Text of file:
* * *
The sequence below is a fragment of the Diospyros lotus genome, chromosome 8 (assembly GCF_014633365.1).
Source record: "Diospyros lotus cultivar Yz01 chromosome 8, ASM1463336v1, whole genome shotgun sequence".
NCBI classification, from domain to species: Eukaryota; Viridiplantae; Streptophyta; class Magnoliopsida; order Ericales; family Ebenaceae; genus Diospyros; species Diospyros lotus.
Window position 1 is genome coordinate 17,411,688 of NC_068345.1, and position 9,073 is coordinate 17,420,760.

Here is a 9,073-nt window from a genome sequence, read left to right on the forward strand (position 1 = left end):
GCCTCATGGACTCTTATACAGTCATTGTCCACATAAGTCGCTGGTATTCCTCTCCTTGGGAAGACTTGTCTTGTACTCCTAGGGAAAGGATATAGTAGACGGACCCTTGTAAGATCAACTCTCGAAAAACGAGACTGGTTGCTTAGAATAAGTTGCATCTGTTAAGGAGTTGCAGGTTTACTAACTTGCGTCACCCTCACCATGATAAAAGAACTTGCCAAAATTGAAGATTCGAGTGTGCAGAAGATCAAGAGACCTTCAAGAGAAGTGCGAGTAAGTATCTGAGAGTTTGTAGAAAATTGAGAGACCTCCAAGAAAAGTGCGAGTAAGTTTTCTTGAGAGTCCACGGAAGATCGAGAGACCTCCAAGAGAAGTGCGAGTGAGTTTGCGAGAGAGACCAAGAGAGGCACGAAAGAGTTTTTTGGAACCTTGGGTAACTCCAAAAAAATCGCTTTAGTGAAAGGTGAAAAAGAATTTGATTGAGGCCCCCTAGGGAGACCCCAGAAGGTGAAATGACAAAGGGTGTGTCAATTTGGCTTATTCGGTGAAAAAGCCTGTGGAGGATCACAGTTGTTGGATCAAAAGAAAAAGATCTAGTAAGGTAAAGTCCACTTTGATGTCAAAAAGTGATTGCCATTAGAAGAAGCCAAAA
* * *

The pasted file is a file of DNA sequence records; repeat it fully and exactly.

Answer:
The sequence below is a fragment of the Diospyros lotus genome, chromosome 8 (assembly GCF_014633365.1).
Source record: "Diospyros lotus cultivar Yz01 chromosome 8, ASM1463336v1, whole genome shotgun sequence".
NCBI classification, from domain to species: Eukaryota; Viridiplantae; Streptophyta; class Magnoliopsida; order Ericales; family Ebenaceae; genus Diospyros; species Diospyros lotus.
Window position 1 is genome coordinate 17,411,688 of NC_068345.1, and position 9,073 is coordinate 17,420,760.

Here is a 9,073-nt window from a genome sequence, read left to right on the forward strand (position 1 = left end):
GCCTCATGGACTCTTATACAGTCATTGTCCACATAAGTCGCTGGTATTCCTCTCCTTGGGAAGACTTGTCTTGTACTCCTAGGGAAAGGATATAGTAGACGGACCCTTGTAAGATCAACTCTCGAAAAACGAGACTGGTTGCTTAGAATAAGTTGCATCTGTTAAGGAGTTGCAGGTTTACTAACTTGCGTCACCCTCACCATGATAAAAGAACTTGCCAAAATTGAAGATTCGAGTGTGCAGAAGATCAAGAGACCTTCAAGAGAAGTGCGAGTAAGTATCTGAGAGTTTGTAGAAAATTGAGAGACCTCCAAGAAAAGTGCGAGTAAGTTTTCTTGAGAGTCCACGGAAGATCGAGAGACCTCCAAGAGAAGTGCGAGTGAGTTTGCGAGAGAGACCAAGAGAGGCACGAAAGAGTTTTTTGGAACCTTGGGTAACTCCAAAAAAATCGCTTTAGTGAAAGGTGAAAAAGAATTTGATTGAGGCCCCCTAGGGAGACCCCAGAAGGTGAAATGACAAAGGGTGTGTCAATTTGGCTTATTCGGTGAAAAAGCCTGTGGAGGATCACAGTTGTTGGATCAAAAGAAAAAGATCTAGTAAGGTAAAGTCCACTTTGATGTCAAAAAGTGATTGCCATTAGAAGAAGCCAAAA